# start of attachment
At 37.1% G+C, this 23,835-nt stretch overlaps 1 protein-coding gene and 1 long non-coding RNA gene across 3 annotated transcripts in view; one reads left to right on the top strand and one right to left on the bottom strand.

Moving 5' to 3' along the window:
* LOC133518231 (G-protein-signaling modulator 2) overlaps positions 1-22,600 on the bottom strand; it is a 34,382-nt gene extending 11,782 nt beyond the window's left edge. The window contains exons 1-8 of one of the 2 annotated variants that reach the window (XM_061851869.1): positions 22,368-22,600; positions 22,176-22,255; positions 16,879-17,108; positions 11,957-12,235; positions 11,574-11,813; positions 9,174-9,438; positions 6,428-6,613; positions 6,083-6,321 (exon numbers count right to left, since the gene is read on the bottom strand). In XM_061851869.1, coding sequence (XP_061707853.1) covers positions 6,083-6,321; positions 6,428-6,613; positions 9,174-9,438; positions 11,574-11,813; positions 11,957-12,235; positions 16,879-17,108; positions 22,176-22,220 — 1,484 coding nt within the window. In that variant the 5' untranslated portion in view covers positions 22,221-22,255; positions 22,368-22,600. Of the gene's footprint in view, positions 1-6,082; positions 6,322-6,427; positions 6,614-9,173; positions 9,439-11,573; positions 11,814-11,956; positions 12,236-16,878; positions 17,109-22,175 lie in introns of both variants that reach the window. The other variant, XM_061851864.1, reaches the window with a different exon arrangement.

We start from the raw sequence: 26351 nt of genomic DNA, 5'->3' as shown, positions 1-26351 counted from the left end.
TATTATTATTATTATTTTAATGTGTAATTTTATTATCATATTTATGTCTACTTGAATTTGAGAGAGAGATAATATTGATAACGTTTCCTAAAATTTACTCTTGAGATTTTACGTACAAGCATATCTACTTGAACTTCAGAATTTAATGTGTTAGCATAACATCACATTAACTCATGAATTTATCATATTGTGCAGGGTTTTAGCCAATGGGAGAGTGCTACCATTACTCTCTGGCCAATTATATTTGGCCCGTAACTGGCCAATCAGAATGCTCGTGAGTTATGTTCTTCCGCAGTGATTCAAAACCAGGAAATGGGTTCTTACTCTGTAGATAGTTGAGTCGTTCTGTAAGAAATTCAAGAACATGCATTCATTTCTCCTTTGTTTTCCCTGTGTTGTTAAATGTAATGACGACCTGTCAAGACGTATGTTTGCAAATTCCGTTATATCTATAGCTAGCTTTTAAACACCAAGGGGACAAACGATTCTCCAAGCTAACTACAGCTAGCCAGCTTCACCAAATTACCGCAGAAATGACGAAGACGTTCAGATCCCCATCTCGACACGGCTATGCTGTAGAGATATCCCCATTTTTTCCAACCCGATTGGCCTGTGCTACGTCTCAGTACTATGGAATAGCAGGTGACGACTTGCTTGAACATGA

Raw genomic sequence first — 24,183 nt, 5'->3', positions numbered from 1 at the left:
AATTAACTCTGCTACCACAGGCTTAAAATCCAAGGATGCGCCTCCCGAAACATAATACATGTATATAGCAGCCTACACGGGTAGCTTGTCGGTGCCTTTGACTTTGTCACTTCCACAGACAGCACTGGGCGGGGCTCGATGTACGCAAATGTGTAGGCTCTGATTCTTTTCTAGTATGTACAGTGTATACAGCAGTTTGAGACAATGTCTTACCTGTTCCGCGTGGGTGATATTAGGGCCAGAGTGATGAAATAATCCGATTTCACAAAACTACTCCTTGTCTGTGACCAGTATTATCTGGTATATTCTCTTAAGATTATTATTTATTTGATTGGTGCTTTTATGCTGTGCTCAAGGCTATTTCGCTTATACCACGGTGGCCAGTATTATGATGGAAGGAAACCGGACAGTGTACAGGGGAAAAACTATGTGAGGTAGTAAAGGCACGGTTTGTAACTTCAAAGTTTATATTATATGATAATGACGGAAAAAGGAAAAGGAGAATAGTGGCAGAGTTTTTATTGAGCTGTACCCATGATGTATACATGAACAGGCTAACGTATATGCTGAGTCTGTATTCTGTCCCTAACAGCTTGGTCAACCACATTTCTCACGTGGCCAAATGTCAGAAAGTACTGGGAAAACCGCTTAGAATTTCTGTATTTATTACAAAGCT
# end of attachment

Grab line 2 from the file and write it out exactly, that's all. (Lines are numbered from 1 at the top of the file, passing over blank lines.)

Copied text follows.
Moving 5' to 3' along the window: